Good Bye, Farrah.

farrahI don’t want to be crass, or disrespectful, but I’m pretty sure the first boner that I popped was over Farrah Fawcett. And I know a lot of other guys can say the same thing. Her recent passing, which has been a bit overshadowed by that of Michael Jackson, is no less significant, as she also played a pivotal role in my childhood, and I wanted to share a few thoughts.

During the height of her popularity, my mother bought me and my cousin Sean each one of those Farrah t-shirts (the kind with an iron-on transfer of her in that red bathing suit). Both of us got into serious trouble for wearing the shirts to school (Sean more than me), and from that experience, I got my first real lesson in the Freedom of Expression. I don’t think I had ever even heard of the Constitution or the First Amendment until my mother went ballistic over our right to wear that silly shirt.

Like so many other boys in the 1970s, I drooled over Farrah. She awakened in me a yearning that I could not even begin to understand. I would look at her and want to do…something. I just wasn’t sure what it was I wanted to do. I remember seeing her, I believe on the Donnie and Marie Show (or some other equally lame variety program), in which she was wearing some sort of cavewoman outfit. I was convinced at the time that I could see one of her bare breasts, which at the time was the most exciting thing I’d ever witnessed. I guess, in some sort of twisted way, Farrah helped me along my way when it came to the sexual objectification of women.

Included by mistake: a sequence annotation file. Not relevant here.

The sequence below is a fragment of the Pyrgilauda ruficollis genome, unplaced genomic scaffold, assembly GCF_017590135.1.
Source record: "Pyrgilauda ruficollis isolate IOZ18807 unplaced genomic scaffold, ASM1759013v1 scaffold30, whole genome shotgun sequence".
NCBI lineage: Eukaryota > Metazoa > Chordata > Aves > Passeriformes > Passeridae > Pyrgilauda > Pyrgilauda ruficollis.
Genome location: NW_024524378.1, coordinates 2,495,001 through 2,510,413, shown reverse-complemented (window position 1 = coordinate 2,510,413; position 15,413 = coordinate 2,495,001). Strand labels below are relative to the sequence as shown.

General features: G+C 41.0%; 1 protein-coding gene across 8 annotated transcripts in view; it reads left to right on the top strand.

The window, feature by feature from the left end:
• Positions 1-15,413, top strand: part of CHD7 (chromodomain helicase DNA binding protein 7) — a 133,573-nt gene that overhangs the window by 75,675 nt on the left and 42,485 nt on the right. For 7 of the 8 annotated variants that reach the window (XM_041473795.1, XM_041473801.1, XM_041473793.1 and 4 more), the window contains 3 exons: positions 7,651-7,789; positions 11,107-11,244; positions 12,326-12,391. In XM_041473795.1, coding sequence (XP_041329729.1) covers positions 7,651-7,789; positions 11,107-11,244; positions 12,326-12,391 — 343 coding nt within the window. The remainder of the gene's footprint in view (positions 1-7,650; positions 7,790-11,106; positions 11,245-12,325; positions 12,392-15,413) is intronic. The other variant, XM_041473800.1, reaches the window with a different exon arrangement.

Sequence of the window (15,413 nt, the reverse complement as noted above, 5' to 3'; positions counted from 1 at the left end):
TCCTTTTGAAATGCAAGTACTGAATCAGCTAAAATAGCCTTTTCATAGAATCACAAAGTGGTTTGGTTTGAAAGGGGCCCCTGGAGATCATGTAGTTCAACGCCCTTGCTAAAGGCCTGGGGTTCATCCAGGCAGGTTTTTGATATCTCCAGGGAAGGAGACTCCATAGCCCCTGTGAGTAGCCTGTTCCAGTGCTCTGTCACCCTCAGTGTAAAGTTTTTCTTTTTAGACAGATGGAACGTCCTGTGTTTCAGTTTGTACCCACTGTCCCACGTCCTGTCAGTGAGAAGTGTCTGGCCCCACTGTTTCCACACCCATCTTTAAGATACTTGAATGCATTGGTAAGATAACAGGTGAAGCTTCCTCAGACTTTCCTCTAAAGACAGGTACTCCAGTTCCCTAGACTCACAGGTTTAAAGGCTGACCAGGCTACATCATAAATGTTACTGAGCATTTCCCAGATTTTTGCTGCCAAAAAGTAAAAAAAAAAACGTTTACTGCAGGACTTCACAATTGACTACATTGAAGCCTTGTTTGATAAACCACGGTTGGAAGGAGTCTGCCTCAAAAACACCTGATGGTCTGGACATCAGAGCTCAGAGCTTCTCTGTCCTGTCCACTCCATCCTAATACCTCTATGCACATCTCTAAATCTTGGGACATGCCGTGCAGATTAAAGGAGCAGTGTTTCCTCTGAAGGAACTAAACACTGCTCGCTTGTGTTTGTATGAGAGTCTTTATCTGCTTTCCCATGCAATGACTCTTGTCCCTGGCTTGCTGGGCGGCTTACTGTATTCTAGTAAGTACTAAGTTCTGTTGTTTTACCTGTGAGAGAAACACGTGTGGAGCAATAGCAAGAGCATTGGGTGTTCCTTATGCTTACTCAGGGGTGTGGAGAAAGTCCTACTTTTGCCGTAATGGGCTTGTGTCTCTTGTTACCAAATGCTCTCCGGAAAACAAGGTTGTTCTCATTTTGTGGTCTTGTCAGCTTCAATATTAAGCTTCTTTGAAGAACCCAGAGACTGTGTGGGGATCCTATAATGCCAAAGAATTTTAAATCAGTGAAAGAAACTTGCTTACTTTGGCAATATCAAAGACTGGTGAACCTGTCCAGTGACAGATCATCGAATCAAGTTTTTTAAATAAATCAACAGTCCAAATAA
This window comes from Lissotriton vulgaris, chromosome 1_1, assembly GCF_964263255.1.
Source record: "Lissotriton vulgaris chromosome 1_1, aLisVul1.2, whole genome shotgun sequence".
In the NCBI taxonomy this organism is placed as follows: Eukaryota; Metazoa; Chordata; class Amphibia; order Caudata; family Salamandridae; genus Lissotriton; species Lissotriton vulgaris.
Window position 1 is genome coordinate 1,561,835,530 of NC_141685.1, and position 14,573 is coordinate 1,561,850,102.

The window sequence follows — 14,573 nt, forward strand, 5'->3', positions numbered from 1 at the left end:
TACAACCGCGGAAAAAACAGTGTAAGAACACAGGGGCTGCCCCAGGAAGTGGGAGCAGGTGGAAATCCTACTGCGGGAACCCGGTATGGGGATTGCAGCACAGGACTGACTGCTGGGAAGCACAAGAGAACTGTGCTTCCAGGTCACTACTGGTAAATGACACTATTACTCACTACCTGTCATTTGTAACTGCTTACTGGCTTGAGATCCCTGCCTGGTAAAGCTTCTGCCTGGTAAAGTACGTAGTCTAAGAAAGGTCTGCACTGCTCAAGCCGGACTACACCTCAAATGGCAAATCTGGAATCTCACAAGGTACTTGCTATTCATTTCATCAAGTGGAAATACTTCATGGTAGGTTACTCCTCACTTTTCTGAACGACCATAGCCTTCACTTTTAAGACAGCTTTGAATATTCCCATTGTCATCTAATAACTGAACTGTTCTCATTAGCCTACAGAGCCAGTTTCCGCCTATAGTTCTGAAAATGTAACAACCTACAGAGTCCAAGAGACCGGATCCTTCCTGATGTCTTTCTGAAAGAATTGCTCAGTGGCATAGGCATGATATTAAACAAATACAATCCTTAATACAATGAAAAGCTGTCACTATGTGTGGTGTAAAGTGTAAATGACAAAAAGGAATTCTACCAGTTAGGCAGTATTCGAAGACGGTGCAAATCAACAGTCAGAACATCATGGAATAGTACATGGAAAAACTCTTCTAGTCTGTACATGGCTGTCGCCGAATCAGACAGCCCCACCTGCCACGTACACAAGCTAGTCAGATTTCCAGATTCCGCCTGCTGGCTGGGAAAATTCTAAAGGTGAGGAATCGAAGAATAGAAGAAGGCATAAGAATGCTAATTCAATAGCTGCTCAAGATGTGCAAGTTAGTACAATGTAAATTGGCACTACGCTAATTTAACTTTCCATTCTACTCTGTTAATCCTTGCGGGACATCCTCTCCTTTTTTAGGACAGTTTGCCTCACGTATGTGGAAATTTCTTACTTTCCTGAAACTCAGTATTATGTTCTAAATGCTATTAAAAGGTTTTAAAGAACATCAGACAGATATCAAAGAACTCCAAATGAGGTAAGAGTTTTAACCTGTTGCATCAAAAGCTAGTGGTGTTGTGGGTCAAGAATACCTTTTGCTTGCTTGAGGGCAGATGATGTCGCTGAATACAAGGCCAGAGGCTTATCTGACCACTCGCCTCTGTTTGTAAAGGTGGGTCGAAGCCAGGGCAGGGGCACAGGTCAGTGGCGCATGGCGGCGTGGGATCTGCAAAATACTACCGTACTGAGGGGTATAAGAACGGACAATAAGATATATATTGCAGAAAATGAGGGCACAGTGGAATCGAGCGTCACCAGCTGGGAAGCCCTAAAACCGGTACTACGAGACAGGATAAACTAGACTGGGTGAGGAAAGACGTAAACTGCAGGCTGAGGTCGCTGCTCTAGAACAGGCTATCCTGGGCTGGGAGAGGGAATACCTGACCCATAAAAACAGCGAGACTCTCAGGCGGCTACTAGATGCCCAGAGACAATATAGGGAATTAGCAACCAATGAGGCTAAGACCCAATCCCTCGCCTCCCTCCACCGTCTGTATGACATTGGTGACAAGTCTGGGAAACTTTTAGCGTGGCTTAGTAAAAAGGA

But to her credit, Farrah was more than a sex symbol that helped ignite the fire in my pre-pubescent loins. After seeing her in both The Burning Bed and Extremities, I began to view her in a different way. And just as she awakened in me feelings I never had before in my childhood, she helped me realize that there was so much more to pretty women than their looks. And even in her final years, as she battled cancer, she revealed a courage and strength that only added to her depth and dimension. I believe that as she faced her death, Farrah wanted to make sure that the world remembered her as more than a pretty face and a talented actress. She wanted the world to know that she had the same fears and frailties that we all do, and that none of us, no matter how beautiful or popular we are, are exempt from the bitter truths of life.

Farrah Fawcett was many women in the course of her lifetime, and I appreciate all of them for what they taught me. Rest in peace, Farrah.


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